Thick Black Theory

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Thick Black Theory (Chinese: 厚黑學; pinyin: Hòu hēi xué) is a philosophical treatise written by Li Zongwu (Chinese: 李宗吾) (1879–1943), a disgruntled politician and scholar born at the end of Qing dynasty. It was published in China in 1911, the year of the Xinhai revolution, when the Qing dynasty was overthrown.


Houheixue is translated as "Thick Black Theory", "Thick and Dark Theory", or "Study of the Thick and Dark". Hou 厚 is thick in English. It comes from "thick face" in Chinese, which means being shameless. Hei 黑 is dark in English. It is picked from Chinese of "hard-hearted", which means setting one's mind to be ready to play hard, without respect towards common virtue.


Li was a scientist of political intrigue. He wrote: "When you conceal your will from others, that is Thick. When you impose your will on others, that is Black (Dark)." According to Chin-Ning Chu, the 'Thick Black Theory' describes the ruthless and hypocritical[1] means men use to obtain and hold power: "thick faces" (shamelessness), "black heart" (ruthlessness), according to author's view of history. It went through several printings.

Li argued that "A great hero is no more than a person who is impudent and wicked." According to Li, the wickedest of all was Cao Cao. "I would rather betray someone than be betrayed." It shows how black Cao Cao's heart was inside. Li picked Liu Bei (king of one rival kingdom competing with Cao's) as the highly skilled person with a "thick face". He never thought it shameful to live inside another's fence. He was also a frequent crier, appealing to others' sympathy. There is even a humorous saying, "Liu Bei's JiangShan (kingdom) was obtained through his crying."


During the 1980s, news spread that Mao Zedong had studied the Thick Black Theory before the Cultural Revolution, and Li Zongwu was in the spotlight again. In Beijing during the 1990s, many books related to the Thick Black Theory, "thick-black-ology", were published.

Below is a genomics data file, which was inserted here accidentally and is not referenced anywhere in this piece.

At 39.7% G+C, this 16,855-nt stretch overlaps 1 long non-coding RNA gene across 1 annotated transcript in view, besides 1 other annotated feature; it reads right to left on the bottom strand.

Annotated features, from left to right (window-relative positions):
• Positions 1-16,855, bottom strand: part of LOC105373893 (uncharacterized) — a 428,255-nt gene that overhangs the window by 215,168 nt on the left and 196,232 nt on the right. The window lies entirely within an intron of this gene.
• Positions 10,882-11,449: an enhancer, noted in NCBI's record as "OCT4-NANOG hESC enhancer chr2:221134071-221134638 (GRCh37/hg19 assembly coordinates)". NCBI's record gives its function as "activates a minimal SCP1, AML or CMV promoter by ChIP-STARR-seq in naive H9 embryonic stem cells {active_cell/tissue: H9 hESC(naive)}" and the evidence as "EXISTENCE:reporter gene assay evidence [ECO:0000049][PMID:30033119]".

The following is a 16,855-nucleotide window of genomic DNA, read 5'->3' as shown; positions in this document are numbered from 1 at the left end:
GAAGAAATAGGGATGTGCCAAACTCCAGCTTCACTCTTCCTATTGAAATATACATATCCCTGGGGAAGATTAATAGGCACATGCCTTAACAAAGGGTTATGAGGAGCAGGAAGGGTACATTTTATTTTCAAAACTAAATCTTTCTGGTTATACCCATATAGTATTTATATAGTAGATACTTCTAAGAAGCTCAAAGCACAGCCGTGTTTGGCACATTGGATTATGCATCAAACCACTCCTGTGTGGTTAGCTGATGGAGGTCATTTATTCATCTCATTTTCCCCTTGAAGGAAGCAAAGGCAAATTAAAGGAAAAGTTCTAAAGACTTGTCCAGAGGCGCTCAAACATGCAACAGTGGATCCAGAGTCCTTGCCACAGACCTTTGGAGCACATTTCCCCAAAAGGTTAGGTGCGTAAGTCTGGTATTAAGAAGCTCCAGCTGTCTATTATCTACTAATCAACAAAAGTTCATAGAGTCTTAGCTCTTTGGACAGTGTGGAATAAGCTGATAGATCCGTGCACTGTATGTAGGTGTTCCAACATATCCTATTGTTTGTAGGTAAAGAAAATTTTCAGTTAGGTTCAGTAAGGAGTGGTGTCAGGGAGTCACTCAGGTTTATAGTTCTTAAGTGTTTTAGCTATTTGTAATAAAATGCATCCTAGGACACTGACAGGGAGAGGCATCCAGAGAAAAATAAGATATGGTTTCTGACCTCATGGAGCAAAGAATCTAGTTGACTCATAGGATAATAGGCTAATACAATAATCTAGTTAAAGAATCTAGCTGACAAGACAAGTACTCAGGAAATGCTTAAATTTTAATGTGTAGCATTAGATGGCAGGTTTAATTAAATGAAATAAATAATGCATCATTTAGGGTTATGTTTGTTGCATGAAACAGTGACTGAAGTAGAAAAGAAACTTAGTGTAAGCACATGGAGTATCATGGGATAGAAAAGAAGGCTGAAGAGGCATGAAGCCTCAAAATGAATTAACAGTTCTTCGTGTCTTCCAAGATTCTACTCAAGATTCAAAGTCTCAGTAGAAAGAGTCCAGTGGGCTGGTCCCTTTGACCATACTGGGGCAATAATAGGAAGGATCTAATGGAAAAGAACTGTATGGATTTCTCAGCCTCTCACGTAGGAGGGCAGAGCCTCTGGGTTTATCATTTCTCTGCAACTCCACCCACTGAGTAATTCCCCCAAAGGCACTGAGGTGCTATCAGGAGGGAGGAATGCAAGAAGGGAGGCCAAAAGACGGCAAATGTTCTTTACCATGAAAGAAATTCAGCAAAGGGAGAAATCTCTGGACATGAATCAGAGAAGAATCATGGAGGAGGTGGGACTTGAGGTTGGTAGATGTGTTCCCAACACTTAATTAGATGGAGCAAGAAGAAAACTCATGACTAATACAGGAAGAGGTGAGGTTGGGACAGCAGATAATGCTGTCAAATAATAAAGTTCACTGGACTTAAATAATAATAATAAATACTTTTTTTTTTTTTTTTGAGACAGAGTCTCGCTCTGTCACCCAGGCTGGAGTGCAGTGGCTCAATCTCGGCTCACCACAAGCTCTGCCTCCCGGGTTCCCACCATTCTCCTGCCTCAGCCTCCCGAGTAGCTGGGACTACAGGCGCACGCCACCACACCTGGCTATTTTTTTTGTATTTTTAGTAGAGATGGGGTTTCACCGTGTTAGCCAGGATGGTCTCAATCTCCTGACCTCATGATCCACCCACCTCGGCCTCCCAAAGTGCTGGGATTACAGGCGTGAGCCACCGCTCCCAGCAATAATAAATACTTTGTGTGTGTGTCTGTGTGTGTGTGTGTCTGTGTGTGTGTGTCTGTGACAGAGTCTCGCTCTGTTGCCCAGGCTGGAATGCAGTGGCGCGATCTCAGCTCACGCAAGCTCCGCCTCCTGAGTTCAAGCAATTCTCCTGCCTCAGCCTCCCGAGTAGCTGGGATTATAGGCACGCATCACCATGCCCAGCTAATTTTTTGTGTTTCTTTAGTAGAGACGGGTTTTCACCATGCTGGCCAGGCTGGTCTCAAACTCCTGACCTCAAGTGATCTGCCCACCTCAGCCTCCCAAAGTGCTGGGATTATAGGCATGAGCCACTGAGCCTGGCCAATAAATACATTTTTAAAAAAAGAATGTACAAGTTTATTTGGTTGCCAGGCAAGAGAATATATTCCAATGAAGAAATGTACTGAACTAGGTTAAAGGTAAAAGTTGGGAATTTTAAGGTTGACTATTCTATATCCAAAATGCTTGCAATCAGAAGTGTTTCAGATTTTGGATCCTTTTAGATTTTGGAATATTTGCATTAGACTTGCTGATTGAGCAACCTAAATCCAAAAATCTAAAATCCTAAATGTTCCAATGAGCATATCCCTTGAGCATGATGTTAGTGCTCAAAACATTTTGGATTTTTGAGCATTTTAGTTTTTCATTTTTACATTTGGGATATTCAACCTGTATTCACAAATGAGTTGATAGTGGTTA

Low Sui Pheng, in 1997 a senior lecturer at National University of Singapore, discusses the theory and issues in "Thick face, black heart and the marketing of construction services in China" in the "Marketing Intelligence & Planning" journal, volume 15 (1997), number 5, pp. 221–226, MCB University Press. Low proposes that Li Zongwu's principles from the 1911 book are widely practiced today as, more than ever, the Chinese view business as war and the marketplace as a battlefield.

The principles are also discussed by Tony Fang, of the School of Business, Stockholm University, in "Negotiation: the Chinese style", "Journal of Business & Industrial Marketing", volume 21 (2006), number 1, pp. 50–60, Emerald Group Publishing Limited.

A new analysis and annotated translation was provided in Chapters 7 and 8 of Gino LaPaglia's The Cultural Roots of Strategic Intelligence (Lexington Books, 2019).

Modern reinterpretations[edit]

  1. Thick Face Black Heart: Thriving, Winning and Succeeding in Life's Every Endeavor Amc Pub, (July 1992), ISBN 0-929638-28-X, 380 pages
  2. Thick Face, Black Heart: The Warrior Philosophy for Conquering the Challenges of Business and Life Business Plus (October 1, 1994), ISBN 0-446-67020-0, 384 pages
  3. Thick Face, Black Heart: The Asian Path to Thriving, Winning and Succeeding Nicholas Brealey Publishing (April 30, 1995), ISBN 1-85788-125-7, 380 pages
  4. Thick Black Theory 厚黑學: Annotated Translation Chapter 8 LaPaglia, Gino. The Cultural Roots of Strategic Intelligence (Lexington: Dec, 2019), ISBN 149858831X, ISBN 978-1498588317, 302 pages


  1. ^ Chin-Ning Chu in "50 Success Classics" by Tom Butler-Bowdon Chapter 9. ISBN 1857883330